Calculation of DCF? - Aussie Stock Forums

1. ## Calculation of DCF?

Hi,
Has anyone here done a Discounted Cashflow calculation? If so can you give me a hand building a model to do so or show me how you did it.

cheers

2. ## Re: Calculation of DCF?

Hi, was being nosey and looked it up on wikipedia, this has the formula and examples.

Not sure if this is what you were after but thought I'd mention it just in case.

http://en.wikipedia.org/wiki/Discounted_cash_flow

3. ## Re: Calculation of DCF?

My , don't do it to yourself. Don't put yourself through the process and then find out that it is a horribly flawed way to value companies. On second thought maybe it is good to learn first hand. Do yourself a favour and read this document before you start applying it.

4. ## Re: Calculation of DCF?

Sure, lots of times.

I've attached an example in Excel which shows you the basics. Year 0 refers to the point at which you begin the investment/project or whatever. If you invested \$15 on the 1st Jan 2008 then year 1 would refer to 31/12/08, year 2 to 31/12/09 and so on.

In the attached example the sum of all the discounted cash flows is the 8.93 (this is known as the net present value or NPV). This indicates that the investment would be worthwhile - you are giving \$15 today to receive 15+8.93=23.93 over the next 10 years. If you change the discount rate to 19.3% you will see that the NPV is close to zero - this is the internal rate of return of the investment i.e. 19.3%. If the NPV is negative this would indicate that you're better off holding on to your money or investing it elsewhere. Alternatively it could be that your discount rate is too high.

hope this is useful :-)

Kloid

5. ## Re: Calculation of DCF?

Originally Posted by dhukka
Don't put yourself through the process and then find out that it is a horribly flawed way to value companies.
Care to elaborate?

7. ## Re: Calculation of DCF?

It seems to me that article was designed to promote the use of stockval (the author's proprietary software) over DCF. I had the very same impression listening to the author at his recent ASX Investor Hour presentation.

I'd say his arguements are weak at best and well constructed to promote his product. I'll also say that the benefit an investor will get from constructing DCF models is much more than just the output - but also a much stronger understanding of the company's business and factors that are likely to have the greatest non-linear impacts on it.
Which, no matter how flawed you might believe DCF is, is something you will NEVER get from proprietary software.

8. ## Re: Calculation of DCF?

Originally Posted by doctorj
It seems to me that article was designed to promote the use of stockval (the author's proprietary software) over DCF. I had the very same impression listening to the author at his recent ASX Investor Hour presentation. I'd say his arguements are weak at best and well constructed to promote his product. You'd say his arguments are weak, why?
Which particular argument or arguments? You don't need to subscribe to the author's proprietary software to understand their valuation methodology. It can be gleaned by purchasing Brian McNiven's book, Marketwise for \$24.95.

Originally Posted by doctorj
I'll also say that the benefit an investor will get from constructing DCF models is much more than just the output - but also a much stronger understanding of the company's business and factors that are likely to have the greatest non-linear impacts on it. Which, no matter how flawed you might believe DCF is, is something you will NEVER get from proprietary software.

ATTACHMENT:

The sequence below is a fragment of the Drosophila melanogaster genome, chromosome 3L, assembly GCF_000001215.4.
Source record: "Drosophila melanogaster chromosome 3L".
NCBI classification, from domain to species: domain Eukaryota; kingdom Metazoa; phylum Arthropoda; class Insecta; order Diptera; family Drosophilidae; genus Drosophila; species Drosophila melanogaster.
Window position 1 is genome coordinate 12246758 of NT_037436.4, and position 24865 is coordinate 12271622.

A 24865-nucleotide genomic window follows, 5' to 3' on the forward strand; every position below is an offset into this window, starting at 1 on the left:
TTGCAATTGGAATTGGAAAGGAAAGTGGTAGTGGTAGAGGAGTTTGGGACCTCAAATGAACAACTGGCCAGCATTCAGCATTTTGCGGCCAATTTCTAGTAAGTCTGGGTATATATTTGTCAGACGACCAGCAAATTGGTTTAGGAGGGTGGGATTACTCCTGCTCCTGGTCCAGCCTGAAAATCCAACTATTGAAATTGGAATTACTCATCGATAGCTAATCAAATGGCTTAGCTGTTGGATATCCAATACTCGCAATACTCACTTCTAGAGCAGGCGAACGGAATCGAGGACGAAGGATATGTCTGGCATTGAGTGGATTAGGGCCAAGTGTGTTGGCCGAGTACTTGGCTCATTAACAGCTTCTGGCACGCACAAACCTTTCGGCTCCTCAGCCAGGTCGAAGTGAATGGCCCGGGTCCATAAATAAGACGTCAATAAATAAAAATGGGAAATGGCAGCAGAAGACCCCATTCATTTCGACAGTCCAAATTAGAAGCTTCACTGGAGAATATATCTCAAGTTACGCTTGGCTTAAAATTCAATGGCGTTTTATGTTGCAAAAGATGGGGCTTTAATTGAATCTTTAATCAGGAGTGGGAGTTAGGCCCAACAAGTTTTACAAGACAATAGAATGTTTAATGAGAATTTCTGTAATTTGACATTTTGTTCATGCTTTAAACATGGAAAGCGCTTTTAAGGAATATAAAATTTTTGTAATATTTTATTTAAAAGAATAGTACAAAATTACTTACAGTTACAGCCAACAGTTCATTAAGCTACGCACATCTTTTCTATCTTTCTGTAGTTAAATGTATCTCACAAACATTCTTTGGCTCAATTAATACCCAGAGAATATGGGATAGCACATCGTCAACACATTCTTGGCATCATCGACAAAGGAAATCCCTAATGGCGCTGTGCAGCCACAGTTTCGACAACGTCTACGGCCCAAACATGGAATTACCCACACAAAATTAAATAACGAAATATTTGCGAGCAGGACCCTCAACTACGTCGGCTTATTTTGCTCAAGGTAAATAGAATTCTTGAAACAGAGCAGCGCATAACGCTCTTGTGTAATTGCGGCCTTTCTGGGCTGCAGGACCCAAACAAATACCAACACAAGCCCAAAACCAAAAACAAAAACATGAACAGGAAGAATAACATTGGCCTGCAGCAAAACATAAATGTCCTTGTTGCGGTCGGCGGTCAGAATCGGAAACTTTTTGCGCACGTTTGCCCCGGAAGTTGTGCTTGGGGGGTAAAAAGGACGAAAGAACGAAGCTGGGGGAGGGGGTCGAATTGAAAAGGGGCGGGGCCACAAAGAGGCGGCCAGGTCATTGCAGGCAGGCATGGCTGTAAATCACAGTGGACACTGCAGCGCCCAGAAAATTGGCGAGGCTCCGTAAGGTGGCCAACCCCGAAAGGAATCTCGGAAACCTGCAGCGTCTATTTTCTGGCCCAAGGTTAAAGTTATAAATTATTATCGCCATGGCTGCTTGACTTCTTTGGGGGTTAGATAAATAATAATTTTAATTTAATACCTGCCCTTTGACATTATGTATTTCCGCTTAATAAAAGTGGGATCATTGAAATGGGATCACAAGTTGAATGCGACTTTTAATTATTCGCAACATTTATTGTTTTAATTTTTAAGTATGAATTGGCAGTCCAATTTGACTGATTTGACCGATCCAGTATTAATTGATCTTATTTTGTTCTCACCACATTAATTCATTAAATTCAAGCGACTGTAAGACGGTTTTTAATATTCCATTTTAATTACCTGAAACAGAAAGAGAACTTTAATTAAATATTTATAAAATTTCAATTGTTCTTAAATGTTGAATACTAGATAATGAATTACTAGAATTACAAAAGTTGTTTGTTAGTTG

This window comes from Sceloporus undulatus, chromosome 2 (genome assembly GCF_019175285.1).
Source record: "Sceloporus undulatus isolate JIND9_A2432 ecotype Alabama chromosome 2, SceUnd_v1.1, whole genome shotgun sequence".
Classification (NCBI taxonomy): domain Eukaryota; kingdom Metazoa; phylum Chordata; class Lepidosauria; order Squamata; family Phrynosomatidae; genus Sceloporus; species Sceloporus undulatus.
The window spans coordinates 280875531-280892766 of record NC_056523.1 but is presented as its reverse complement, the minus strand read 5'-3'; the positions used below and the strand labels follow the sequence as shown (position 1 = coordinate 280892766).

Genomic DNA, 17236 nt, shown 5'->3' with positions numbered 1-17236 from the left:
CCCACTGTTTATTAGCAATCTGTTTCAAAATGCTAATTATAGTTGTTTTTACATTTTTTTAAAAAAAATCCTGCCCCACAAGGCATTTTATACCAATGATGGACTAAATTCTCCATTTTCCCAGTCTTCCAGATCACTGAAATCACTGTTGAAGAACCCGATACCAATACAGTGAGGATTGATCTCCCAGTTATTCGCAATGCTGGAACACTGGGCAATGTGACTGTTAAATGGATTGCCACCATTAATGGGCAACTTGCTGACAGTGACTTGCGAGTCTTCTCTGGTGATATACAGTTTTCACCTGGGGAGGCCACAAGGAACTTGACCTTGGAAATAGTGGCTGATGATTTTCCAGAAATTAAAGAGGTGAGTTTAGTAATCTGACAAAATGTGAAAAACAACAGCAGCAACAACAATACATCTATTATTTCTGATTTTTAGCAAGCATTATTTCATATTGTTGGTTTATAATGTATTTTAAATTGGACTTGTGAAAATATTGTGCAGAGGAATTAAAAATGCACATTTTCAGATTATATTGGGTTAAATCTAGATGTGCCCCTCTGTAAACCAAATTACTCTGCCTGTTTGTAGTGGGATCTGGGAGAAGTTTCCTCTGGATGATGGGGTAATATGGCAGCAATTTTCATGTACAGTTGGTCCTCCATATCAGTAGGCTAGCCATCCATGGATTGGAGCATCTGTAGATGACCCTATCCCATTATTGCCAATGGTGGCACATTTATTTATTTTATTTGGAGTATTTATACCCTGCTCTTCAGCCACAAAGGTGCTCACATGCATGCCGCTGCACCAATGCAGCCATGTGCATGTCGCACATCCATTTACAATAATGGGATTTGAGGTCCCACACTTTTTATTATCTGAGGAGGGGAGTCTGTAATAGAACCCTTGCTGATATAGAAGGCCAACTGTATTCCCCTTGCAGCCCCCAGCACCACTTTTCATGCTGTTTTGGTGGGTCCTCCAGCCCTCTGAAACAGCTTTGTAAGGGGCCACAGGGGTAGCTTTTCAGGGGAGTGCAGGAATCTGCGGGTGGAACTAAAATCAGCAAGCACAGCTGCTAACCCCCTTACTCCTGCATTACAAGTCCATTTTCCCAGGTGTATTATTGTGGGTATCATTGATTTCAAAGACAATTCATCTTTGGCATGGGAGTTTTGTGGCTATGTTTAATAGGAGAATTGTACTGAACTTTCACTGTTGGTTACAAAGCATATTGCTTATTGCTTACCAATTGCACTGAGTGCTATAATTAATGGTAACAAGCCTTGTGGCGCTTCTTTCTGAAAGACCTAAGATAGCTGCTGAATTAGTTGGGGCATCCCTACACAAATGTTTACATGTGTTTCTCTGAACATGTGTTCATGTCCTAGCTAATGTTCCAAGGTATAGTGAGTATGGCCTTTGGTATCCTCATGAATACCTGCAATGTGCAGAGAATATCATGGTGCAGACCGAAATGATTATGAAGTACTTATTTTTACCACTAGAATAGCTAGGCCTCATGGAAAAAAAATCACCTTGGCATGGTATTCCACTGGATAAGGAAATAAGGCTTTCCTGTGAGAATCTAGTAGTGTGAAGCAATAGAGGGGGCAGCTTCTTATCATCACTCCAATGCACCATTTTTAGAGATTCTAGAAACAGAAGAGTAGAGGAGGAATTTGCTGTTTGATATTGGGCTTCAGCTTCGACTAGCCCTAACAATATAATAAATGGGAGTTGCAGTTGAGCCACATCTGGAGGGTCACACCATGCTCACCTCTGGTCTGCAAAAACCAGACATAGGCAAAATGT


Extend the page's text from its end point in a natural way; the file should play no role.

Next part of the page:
I agree the software on it's own is not useful if you don't understand what goes into it. Again, Brian McNiven's book explains it in detail and that book will give you a far better understanding of how to evaluate a business than any DCF model could.

I used to be a equities analyst and have used DCF's extensively. I found them to be inadequate and unrealistic. McNiven's method is far more practical and realistic.

9. ## Re: Calculation of DCF?

Originally Posted by dhukka
Which particular argument or arguments? You don't need to subscribe to the author's proprietary software to understand their valuation methodology. It can be gleaned by purchasing Brian McNiven's book, Marketwise for \$24.95.

I agree the software on it's own is not useful if you don't understand what goes into it. Again, Brian McNiven's book explains it in detail and that book will give you a far better understanding of how to evaluate a business than any DCF model could.

I used to be a equities analyst and have used DCF's extensively. I found them to be inadequate and unrealistic. McNiven's method is far more practical and realistic.
I actually contructed my own spreadsheet similar to stockval from reading Market Wise. The biggest problem that I have is finding the time to input the data from each financial report. Basically I am limited by my other filter of business quality which is also another spreadsheet, including measures such as NPAT growth, operating margin growth, sales growth etc, to which stocks I will bother to look at. I have used stockVal but let my subscription lapse but might use it again as it saves me heaps of time.

For the record I believe that for the funciton of most businesses those working within the business can employ Discounted Cash Flow projections to good effect. But I conceed that with not being involved directly in the business or the supposed project this is a major downfall as too many assumptions are being made.

#### Posting Permissions

• You may not post new threads
• You may not post replies
• You may not post attachments
• You may not edit your posts
•
Aussie Stock Forums